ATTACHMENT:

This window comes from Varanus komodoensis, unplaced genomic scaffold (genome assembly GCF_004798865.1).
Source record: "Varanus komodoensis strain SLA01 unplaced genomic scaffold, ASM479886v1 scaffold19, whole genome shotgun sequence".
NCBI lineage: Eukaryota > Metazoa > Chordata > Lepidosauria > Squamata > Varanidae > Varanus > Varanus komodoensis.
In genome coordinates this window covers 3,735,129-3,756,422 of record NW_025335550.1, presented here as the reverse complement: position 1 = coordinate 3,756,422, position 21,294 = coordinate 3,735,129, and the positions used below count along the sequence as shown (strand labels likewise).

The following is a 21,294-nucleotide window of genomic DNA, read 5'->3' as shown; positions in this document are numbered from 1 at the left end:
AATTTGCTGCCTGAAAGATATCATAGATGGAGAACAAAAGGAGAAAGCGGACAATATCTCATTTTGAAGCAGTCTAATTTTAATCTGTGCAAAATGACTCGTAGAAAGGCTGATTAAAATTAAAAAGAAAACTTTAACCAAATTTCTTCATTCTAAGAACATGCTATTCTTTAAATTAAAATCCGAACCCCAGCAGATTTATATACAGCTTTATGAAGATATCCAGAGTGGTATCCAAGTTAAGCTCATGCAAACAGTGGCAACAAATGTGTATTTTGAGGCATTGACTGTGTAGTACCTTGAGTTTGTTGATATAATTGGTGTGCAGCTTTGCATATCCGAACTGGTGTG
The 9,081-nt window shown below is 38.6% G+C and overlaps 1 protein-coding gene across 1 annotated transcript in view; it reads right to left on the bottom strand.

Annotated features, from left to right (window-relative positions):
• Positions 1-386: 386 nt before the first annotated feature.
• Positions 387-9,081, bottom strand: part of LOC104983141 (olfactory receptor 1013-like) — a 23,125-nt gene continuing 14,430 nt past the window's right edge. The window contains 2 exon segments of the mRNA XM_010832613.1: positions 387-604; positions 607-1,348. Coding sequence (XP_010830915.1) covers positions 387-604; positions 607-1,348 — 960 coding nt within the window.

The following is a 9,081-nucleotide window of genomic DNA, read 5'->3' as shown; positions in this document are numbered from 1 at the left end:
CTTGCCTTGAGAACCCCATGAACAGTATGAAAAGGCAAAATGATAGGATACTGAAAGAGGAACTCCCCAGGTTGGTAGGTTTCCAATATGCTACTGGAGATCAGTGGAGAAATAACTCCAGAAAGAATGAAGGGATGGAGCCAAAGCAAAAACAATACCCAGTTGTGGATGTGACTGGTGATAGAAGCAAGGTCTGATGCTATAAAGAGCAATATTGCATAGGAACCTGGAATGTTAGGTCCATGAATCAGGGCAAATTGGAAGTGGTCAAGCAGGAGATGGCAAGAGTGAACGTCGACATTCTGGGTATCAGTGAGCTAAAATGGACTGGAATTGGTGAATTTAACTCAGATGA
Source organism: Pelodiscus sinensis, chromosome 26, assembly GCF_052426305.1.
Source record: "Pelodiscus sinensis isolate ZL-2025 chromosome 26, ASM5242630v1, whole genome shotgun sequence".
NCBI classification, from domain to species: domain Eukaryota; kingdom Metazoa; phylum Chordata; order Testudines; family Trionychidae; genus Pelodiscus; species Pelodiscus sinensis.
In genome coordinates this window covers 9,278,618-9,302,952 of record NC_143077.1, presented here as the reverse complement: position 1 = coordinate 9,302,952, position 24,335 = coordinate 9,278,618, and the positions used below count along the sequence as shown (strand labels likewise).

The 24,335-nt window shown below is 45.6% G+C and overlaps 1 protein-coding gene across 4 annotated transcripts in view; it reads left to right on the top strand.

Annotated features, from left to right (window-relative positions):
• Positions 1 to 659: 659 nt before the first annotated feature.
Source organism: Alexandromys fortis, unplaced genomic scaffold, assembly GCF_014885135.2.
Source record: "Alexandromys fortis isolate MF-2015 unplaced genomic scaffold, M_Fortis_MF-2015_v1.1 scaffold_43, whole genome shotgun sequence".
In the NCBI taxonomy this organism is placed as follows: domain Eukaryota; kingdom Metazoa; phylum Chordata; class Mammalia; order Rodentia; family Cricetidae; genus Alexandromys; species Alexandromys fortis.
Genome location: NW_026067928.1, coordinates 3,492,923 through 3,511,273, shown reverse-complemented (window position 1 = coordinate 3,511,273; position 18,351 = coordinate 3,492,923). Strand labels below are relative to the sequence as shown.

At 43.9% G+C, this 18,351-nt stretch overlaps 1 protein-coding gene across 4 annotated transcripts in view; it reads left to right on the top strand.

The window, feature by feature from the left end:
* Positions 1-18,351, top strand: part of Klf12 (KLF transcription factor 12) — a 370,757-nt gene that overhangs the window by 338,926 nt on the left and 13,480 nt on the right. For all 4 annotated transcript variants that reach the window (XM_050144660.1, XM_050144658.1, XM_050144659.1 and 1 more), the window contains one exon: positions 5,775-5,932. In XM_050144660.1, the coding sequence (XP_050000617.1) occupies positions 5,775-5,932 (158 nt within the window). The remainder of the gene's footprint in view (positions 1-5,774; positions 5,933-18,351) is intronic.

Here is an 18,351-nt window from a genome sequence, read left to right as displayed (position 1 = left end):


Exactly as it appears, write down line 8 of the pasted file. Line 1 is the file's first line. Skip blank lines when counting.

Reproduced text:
Annotated features, from left to right (window-relative positions):